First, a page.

Enniskillen hosts special events to mark the centenary of the ending of First World War


Enniskillen was the most westerly location in the United Kingdom to take part in “The Battle’s Over - A Nation’s Tribute” marking the centenary of the ending of the First World War over the past weekend.

Some of the events which took place in the town in 1918 were re-enacted. For example Enniskillen was the first place to hear of the Armistice and they announced this to townspeople with search lights, sky rockets and the peal of St Macartin’s Cathedral bells.

All these were re-created on Sunday as well as backlighting the clock face on the tower of the Cathedral. It will now shine as a sign of peace, hope and reconciliation in the community symbolising the light of Christ shining forth from our lives!

After a morning service for all denominations in St Macartin’s Cathedral, when the preacher was the Bishop of Clogher, the Right Revd John McDowell, broadcast live on RTE television, the Cathedral bells rang out at 12.30pm to move from a mood of ‘remembrance’ to that of ‘celebration’ that the Great War had ended.

On Sunday evening the four main churches joined in a united service of ‘Hope, Peace, Light and Love’ as Church of Ireland, Presbyterian and Methodist congregations processed to St Michael’s Roman Catholic Church following lanterns of light, given to all four clergy at the 6.00am service at Enniskillen Castle by Her Majesty’s Lord Lieutenant, Viscount Brookeborough for Co Fermanagh.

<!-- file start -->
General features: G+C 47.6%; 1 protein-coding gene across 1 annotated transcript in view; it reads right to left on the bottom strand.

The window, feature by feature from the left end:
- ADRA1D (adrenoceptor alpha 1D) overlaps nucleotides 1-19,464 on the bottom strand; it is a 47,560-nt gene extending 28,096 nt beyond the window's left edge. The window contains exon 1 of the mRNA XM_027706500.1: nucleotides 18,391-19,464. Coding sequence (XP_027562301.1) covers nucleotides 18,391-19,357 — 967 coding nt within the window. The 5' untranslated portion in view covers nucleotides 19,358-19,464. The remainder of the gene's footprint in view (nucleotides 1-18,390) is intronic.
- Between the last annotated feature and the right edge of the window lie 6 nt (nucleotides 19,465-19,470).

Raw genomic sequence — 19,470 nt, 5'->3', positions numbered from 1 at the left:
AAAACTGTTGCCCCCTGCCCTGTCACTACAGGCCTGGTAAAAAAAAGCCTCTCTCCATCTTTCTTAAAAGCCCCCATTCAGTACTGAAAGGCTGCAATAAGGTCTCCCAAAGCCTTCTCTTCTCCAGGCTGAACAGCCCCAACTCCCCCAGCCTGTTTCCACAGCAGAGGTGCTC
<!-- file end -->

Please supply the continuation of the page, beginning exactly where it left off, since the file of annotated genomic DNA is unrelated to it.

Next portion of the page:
St Michael’s Church was filled to capacity with almost 1000 people and an estimated 1000 people gathered outside.

The service in St. Michael's Church on Remembrance Sunday.

After a moving service in St Michael’s Church, a flame of light led the way to St Macartin’s Cathedral grounds across the street where Lord Brookeborough lit a beacon. The crowds crossing the street were greeted by a massed band of 100 pipers and drummers drawn from all bands throughout the county who played hymns including “Abide With Me.”

At the same time as the beacon was lit, the Cathedral Clock was lit for the first time in its history, the Cathedral bells pealed again and sky rockets lit up the night sky.

Two beams of light, one from each side of the street crossed over each other symbolising two churches, two beams of light but one community united in love and respect of each other and for those who gave their lives 100 years ago.

The clock of St. Macartin's Cathedral is lit for the first time.